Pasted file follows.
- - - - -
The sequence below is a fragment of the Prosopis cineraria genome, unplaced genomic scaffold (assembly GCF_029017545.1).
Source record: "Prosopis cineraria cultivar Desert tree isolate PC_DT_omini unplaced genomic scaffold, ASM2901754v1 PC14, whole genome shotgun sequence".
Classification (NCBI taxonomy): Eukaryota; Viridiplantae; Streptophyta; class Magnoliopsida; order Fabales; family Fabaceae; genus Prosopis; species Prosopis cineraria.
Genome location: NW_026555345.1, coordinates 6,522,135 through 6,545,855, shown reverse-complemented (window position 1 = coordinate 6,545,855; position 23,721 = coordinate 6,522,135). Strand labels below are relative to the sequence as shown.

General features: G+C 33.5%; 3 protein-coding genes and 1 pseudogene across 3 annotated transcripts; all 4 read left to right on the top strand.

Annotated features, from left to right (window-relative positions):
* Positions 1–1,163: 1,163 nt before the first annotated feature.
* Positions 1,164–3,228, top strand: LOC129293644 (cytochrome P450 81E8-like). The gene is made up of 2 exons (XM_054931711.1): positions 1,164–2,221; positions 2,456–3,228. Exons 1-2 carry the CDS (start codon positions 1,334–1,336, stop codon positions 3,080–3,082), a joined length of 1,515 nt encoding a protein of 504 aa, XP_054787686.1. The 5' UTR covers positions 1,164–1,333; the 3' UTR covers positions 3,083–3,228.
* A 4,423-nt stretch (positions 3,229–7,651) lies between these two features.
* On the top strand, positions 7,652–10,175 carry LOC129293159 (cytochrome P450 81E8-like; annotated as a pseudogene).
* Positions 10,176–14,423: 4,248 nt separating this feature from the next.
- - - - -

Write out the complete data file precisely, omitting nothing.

The sequence below is a fragment of the Prosopis cineraria genome, unplaced genomic scaffold (assembly GCF_029017545.1).
Source record: "Prosopis cineraria cultivar Desert tree isolate PC_DT_omini unplaced genomic scaffold, ASM2901754v1 PC14, whole genome shotgun sequence".
Classification (NCBI taxonomy): Eukaryota; Viridiplantae; Streptophyta; class Magnoliopsida; order Fabales; family Fabaceae; genus Prosopis; species Prosopis cineraria.
Genome location: NW_026555345.1, coordinates 6,522,135 through 6,545,855, shown reverse-complemented (window position 1 = coordinate 6,545,855; position 23,721 = coordinate 6,522,135). Strand labels below are relative to the sequence as shown.

General features: G+C 33.5%; 3 protein-coding genes and 1 pseudogene across 3 annotated transcripts; all 4 read left to right on the top strand.

Annotated features, from left to right (window-relative positions):
* Positions 1–1,163: 1,163 nt before the first annotated feature.
* Positions 1,164–3,228, top strand: LOC129293644 (cytochrome P450 81E8-like). The gene is made up of 2 exons (XM_054931711.1): positions 1,164–2,221; positions 2,456–3,228. Exons 1-2 carry the CDS (start codon positions 1,334–1,336, stop codon positions 3,080–3,082), a joined length of 1,515 nt encoding a protein of 504 aa, XP_054787686.1. The 5' UTR covers positions 1,164–1,333; the 3' UTR covers positions 3,083–3,228.
* A 4,423-nt stretch (positions 3,229–7,651) lies between these two features.
* On the top strand, positions 7,652–10,175 carry LOC129293159 (cytochrome P450 81E8-like; annotated as a pseudogene).
* Positions 10,176–14,423: 4,248 nt separating this feature from the next.